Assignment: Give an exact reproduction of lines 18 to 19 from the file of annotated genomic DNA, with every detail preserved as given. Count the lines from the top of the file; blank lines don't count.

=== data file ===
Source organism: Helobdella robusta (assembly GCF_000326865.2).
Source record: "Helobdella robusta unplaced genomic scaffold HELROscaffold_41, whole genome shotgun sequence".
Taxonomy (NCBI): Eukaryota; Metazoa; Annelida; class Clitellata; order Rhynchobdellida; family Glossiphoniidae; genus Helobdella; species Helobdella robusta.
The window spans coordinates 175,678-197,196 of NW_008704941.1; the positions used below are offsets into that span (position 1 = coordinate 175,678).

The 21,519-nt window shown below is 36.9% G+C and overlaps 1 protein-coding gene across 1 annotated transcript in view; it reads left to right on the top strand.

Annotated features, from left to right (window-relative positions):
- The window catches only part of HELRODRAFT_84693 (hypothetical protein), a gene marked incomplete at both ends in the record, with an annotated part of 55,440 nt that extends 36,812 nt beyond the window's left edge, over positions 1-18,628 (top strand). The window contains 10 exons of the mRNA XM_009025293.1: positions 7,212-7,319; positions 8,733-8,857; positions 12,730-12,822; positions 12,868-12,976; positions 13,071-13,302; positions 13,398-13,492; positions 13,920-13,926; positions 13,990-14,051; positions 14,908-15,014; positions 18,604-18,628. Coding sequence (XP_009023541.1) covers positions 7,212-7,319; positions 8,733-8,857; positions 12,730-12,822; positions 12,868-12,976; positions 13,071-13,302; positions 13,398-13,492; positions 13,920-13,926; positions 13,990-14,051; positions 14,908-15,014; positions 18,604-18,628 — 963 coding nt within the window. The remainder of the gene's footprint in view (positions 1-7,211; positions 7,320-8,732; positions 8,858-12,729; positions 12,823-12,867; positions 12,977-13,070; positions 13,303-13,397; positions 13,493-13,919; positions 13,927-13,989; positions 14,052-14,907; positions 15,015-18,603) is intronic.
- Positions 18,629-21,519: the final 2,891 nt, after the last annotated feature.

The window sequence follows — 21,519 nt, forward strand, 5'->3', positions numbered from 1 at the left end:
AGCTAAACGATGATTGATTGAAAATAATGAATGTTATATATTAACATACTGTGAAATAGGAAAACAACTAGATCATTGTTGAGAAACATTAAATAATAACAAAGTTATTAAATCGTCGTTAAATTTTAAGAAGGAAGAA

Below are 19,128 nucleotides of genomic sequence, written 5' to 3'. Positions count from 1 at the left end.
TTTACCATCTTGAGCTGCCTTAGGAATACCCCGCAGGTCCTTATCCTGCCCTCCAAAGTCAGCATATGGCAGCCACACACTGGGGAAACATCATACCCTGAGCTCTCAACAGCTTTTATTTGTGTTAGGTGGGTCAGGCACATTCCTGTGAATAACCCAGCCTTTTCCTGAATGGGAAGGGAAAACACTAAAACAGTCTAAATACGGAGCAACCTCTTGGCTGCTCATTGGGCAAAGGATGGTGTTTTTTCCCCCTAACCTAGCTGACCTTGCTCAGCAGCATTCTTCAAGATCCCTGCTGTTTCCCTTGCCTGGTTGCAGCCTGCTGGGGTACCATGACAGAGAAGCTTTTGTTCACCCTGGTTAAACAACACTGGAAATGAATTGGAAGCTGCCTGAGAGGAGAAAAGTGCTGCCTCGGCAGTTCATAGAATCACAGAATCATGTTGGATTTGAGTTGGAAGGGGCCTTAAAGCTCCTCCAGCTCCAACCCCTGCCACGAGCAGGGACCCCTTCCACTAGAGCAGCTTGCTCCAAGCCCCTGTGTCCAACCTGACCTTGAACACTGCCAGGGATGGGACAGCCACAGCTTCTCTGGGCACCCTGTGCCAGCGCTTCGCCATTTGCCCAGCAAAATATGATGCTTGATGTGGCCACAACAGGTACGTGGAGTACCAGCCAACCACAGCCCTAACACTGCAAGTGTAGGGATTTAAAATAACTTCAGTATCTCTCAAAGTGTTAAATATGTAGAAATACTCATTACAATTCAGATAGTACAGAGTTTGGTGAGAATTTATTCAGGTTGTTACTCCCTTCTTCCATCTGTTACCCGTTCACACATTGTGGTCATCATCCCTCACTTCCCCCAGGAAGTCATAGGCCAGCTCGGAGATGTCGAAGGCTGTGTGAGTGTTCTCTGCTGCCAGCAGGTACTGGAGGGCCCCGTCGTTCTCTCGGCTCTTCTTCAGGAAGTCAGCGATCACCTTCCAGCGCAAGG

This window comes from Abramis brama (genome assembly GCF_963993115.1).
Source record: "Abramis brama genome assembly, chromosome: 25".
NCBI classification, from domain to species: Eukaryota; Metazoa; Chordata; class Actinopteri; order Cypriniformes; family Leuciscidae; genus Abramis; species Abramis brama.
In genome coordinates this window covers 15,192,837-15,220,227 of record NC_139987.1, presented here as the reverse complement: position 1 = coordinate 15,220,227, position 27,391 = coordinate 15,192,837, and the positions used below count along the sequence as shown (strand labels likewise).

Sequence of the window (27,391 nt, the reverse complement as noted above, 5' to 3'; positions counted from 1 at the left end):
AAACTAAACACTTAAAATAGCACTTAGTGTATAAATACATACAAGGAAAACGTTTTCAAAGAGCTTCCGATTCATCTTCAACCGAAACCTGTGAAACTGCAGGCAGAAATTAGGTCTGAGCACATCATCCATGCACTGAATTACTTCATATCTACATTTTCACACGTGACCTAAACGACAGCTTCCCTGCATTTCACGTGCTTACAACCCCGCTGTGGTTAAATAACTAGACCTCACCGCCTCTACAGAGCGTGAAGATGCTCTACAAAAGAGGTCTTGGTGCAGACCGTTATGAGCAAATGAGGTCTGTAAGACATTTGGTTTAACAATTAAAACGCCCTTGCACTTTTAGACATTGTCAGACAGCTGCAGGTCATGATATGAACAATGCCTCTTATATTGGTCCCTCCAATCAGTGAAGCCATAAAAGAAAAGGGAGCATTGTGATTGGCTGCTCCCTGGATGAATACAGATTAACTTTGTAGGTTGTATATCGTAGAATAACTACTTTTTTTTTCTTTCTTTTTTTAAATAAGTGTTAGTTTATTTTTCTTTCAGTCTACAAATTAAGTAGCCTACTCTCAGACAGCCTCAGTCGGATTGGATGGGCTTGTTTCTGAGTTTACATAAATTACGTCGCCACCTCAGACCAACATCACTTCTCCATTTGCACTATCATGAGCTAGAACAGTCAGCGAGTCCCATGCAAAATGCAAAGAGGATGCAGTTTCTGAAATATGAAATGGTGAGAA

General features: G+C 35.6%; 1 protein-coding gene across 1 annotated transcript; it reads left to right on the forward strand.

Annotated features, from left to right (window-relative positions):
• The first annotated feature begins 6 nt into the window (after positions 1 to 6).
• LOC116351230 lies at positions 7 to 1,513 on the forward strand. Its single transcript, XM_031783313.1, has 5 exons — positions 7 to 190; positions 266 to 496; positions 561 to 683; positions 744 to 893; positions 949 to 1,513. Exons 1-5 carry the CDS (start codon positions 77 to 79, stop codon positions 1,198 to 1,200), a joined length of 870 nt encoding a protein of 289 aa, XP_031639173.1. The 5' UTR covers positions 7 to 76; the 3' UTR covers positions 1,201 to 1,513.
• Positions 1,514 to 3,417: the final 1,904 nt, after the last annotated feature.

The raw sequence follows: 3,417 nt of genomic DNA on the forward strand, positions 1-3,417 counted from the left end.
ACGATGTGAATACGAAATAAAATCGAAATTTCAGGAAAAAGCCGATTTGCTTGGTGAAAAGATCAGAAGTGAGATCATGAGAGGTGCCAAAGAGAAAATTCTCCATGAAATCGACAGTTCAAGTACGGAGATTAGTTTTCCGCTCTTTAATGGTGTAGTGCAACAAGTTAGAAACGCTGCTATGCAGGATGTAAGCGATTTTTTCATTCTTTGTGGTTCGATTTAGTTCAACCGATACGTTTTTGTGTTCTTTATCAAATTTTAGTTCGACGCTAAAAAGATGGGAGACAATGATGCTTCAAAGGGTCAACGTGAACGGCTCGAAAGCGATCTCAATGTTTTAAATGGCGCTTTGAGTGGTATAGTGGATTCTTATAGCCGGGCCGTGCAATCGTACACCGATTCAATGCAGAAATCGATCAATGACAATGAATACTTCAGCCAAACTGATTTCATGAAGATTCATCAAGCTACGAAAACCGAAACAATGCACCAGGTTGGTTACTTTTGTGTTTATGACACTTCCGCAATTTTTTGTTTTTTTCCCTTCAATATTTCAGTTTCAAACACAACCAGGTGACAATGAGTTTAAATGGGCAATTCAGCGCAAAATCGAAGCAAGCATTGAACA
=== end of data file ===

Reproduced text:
AAACTAAACACTTAAAATAGCACTTAGTGTATAAATACATACAAGGAAAACGTTTTCAAAGAGCTTCCGATTCATCTTCAACCGAAACCTGTGAAACTGCAGGCAGAAATTAGGTCTGAGCACATCATCCATGCACTGAATTACTTCATATCTACATTTTCACACGTGACCTAAACGACAGCTTCCCTGCATTTCACGTGCTTACAACCCCGCTGTGGTTAAATAACTAGACCTCACCGCCTCTACAGAGCGTGAAGATGCTCTACAAAAGAGGTCTTGGTGCAGACCGTTATGAGCAAATGAGGTCTGTAAGACATTTGGTTTAACAATTAAAACGCCCTTGCACTTTTAGACATTGTCAGACAGCTGCAGGTCATGATATGAACAATGCCTCTTATATTGGTCCCTCCAATCAGTGAAGCCATAAAAGAAAAGGGAGCATTGTGATTGGCTGCTCCCTGGATGAATACAGATTAACTTTGTAGGTTGTATATCGTAGAATAACTACTTTTTTTTTCTTTCTTTTTTTAAATAAGTGTTAGTTTATTTTTCTTTCAGTCTACAAATTAAGTAGCCTACTCTCAGACAGCCTCAGTCGGATTGGATGGGCTTGTTTCTGAGTTTACATAAATTACGTCGCCACCTCAGACCAACATCACTTCTCCATTTGCACTATCATGAGCTAGAACAGTCAGCGAGTCCCATGCAAAATGCAAAGAGGATGCAGTTTCTGAAATATGAAATGGTGAGAA

General features: G+C 35.6%; 1 protein-coding gene across 1 annotated transcript; it reads left to right on the forward strand.